Suemnick’s double-double lifts Vikings

Denmark's Patrick Suemnick launches a shot during the Vikings' 51-38 loss at Freedom High School on Nov. 30. Photo by Charles Collier


The Denmark News

story updated from Saturday night’s brief

DENMARK – The difference between the first Denmark-Luxemburg-Casco meeting in December and the second one on Saturday night was the difference between bobsledding and curling.

The December battle was a frenetic, up-and-down, exhausting affair that produced nearly 160 points in a Denmark victory.

Saturday night’s, in contrast, was sluggish and measured and mostly stagnant. Not a lot happened. But the results were the same: a critical Viking win, 53-37, that left Denmark still atop the North Eastern Conference standings at 11-2. And while the game itself was perhaps unnoteworthy for its action and aesthetic appeal, it was significant for the line Denmark post man Patrick Suemnick put together in a dominating performance: 25 points, 15 rebounds, six blocked shots.

“They single-teamed me,” said Suemnick, who admitted he felt he had something to prove. “When they go man on me, there’s not a lot they can do. Their coach last year at the ranking meeting said that his post player (6-4 Nathan Coisman) was going to be the best post player in the conference this year, so tonight I had to go out there and prove I’m there, too.”

Coisman finished with 13 points, two below his average. He went out early in the first contest with an injury. That first meeting produced nearly as many points by halftime that this one produced in total. The Vikings rallied from 14 down to beat the Spartans 84-74 on Dec. 20. In this one, the two teams could manage a combined 16 points through the first 10 minutes as Luxemburg-Casco was determined not to get into another shootout and held its possessions for a minute or more at a time.

“We knew they were going to slow the ball down on us, so we just had to be ready to play smart defense,” said Denmark head coach Cody Stelmach. “That’s what I was happy with the most. We didn’t take unnecessary risks on defense and get ourselves out of position. They’re not used to slowing it down so I think it took them out of their rhythm.”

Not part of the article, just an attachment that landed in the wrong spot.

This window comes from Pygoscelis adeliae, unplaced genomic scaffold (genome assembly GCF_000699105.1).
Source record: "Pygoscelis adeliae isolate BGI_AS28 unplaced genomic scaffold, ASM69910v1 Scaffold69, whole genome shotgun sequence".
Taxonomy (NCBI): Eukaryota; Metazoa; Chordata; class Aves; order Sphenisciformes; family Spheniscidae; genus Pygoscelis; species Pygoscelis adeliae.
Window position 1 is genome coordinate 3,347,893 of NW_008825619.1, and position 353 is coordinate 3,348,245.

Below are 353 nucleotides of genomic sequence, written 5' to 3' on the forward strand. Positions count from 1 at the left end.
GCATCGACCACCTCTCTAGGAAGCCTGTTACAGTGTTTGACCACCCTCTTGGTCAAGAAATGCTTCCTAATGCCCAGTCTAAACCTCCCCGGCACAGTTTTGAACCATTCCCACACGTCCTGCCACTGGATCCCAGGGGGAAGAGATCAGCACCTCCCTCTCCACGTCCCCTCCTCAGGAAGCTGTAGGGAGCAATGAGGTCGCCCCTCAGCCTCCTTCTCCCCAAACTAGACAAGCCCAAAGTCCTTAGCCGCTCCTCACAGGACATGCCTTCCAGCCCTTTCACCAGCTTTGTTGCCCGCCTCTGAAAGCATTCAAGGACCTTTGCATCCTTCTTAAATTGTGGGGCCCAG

On the other end, with the exception of Suemnick’s repeated spin moves in the lane for buckets, Denmark seemed stuck in mud on its end. The turnovers were few for both teams; the made shots almost fewer. The Spartans (6-7) never led and were last tied at 10-10 on leading scorer Ryan Robillard’s pull-up with 5:20 left in the half. Robillard, hounded by defensive shadow Jack Satori, finished with just eight points – eight below his average.

“I don’t know how stagnant we were offensively,” Suemnick said. “It was more they slowed it down so much when they were on offense and had such long possessions that we were tired when we had the ball. We worked hard defensively and stayed down and played tough defense.”

Another Suemnick spin move inside at the 4:21 mark produced a lead Denmark would never relinquish. The play of the night came on a Zane Short steal. Short drove on a fast break to the top of the circle before spinning and whipping a pass back to Satori, who immediately found Suemnick down low for a dunk and a 22-13 halftime lead.

“We missed out on a few transition opportunities and if we’d converted those, I think the game could have been over sooner,” said Stelmach, whose team improved to 13-3 overall. “We were surprised they kept singling Patrick so our guys knew we had to slow down and work the ball around and get it into Patrick. I think they were worried about Zach hitting those seven threes the first time. When Patrick can get comfortable and get in the zone, he has a whole different array for moves he can use.”

The Spartans got within seven early in the second half, but never closer as a 10-2 run grew the lead to 39-22 midway through the second half. The largest lead was 20 on a Short three-pointer with six minutes left. Short finished with 17 points, six boards, three assists and two steals.

Only four Vikings scored: Zach Gezella, who nailed 7 of 8 threes in the first encounter, made two on Saturday and finished with seven, while Brady Jens scored four points. Each had a pair of steals. Satori didn’t score but had five rebounds and three assists and played clampdown defense on Robillard.

The Vikings played one of their cleanest games of the season, finishing with only seven turnovers and knocking down 18 of 40 shots overall, 4 of 11 from deep. They forced 13 Spartan miscues and limited them to 15-of-40 shooting, 4 of 13 from deep. They also kept them off the line; Luxemburg took only six attempts and made three. Denmark won the battle of boards handily as well.

It marked the third straight game in which the high-powered Vikings failed to crack 60 points after 12 straight games of doing so.

“There’s no concern there,” Stelmach said. “The last three teams we’ve played have wanted to slow it down. The second time around, teams are starting to adjust and are not pushing the pace against us and minimizing possessions. They know if Zane and Patrick get out on the break, that’s when we’re the strongest.”

After what should be a fairly easy contest at last-place Oconto Falls on Monday, a rugged – and decisive – three-game gauntlet of fourth place Marinette (Thursday), co-leader Freedom (Saturday), and co-leader Wrightstown (Feb. 18) awaits. Only Wrightstown is on the road.

“We control our destiny,” Stelmach said. “If we take care of business, we can be conference champs. We have the ability to do it, so it’s going to be a fun next couple of weeks.”